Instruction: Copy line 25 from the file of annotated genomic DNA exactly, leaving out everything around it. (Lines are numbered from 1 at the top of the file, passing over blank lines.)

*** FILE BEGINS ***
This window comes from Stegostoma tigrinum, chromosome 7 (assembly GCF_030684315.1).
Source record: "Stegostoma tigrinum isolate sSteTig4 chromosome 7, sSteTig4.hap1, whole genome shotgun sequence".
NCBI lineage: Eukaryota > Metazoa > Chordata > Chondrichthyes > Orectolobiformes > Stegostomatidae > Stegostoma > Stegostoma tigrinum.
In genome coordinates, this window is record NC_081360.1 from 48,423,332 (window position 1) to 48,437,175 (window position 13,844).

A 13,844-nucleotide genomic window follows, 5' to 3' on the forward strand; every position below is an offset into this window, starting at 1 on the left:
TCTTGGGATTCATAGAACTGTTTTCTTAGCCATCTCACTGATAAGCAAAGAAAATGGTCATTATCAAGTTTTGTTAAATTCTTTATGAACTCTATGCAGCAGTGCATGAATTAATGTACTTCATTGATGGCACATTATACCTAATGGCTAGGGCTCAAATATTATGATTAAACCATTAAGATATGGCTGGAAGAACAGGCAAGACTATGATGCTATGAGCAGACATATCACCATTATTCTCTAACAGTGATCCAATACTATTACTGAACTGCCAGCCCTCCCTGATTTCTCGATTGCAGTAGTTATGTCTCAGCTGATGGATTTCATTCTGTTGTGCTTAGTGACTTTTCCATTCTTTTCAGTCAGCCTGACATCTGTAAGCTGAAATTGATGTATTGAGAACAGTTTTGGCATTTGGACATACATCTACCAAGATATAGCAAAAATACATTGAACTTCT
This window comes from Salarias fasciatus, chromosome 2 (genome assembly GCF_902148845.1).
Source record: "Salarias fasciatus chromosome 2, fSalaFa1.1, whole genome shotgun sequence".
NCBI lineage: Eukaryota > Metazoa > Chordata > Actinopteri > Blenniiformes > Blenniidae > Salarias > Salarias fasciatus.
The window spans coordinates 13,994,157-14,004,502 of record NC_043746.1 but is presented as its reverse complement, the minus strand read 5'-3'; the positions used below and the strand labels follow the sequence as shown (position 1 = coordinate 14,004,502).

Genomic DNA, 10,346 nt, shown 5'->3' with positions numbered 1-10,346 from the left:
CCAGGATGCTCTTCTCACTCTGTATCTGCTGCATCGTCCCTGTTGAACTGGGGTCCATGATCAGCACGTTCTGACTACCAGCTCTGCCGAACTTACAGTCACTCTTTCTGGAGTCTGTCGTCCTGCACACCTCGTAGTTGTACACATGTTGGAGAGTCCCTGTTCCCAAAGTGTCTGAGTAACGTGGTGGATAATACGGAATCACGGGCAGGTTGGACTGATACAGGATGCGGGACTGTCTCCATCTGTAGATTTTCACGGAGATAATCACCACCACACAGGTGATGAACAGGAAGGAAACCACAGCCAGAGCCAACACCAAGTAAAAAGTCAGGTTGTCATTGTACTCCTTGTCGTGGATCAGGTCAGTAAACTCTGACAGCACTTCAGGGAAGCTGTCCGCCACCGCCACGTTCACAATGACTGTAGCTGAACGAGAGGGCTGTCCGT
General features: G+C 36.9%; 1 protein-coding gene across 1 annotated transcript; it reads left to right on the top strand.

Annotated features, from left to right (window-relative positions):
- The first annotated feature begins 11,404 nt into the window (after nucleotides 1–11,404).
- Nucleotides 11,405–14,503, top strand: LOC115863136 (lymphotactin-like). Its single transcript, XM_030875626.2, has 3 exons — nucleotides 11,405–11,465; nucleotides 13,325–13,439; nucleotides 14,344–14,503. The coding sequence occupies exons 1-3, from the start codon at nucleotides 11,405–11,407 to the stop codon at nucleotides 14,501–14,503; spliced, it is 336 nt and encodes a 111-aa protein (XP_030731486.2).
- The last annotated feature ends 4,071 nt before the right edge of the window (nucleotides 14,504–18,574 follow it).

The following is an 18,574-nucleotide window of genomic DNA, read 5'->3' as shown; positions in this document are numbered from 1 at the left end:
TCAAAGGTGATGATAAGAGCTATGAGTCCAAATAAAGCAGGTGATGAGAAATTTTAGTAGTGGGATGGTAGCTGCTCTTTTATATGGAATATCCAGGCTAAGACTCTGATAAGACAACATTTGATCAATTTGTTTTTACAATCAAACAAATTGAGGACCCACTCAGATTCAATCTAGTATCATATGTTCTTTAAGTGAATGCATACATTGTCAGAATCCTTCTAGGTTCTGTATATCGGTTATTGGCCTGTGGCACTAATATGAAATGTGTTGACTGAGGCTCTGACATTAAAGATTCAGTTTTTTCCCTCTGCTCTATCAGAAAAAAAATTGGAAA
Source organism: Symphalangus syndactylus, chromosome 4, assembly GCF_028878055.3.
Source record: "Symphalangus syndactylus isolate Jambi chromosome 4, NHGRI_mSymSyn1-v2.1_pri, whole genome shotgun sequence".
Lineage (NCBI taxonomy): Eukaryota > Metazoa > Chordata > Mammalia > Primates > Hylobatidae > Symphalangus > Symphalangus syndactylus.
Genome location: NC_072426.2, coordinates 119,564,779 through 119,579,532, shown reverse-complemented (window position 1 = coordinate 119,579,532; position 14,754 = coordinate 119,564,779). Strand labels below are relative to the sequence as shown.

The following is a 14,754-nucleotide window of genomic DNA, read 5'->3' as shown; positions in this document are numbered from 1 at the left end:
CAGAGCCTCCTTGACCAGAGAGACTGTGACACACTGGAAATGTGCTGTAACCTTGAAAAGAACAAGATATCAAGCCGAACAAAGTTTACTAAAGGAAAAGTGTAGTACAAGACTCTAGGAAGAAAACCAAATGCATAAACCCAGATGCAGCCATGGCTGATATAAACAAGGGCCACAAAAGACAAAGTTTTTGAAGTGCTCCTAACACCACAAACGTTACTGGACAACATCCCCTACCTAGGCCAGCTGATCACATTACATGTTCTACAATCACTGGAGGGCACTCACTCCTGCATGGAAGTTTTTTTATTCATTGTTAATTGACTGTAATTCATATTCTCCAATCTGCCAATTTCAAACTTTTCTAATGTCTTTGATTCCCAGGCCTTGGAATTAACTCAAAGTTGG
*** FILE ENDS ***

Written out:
CAGAGCCTCCTTGACCAGAGAGACTGTGACACACTGGAAATGTGCTGTAACCTTGAAAAGAACAAGATATCAAGCCGAACAAAGTTTACTAAAGGAAAAGTGTAGTACAAGACTCTAGGAAGAAAACCAAATGCATAAACCCAGATGCAGCCATGGCTGATATAAACAAGGGCCACAAAAGACAAAGTTTTTGAAGTGCTCCTAACACCACAAACGTTACTGGACAACATCCCCTACCTAGGCCAGCTGATCACATTACATGTTCTACAATCACTGGAGGGCACTCACTCCTGCATGGAAGTTTTTTTATTCATTGTTAATTGACTGTAATTCATATTCTCCAATCTGCCAATTTCAAACTTTTCTAATGTCTTTGATTCCCAGGCCTTGGAATTAACTCAAAGTTGG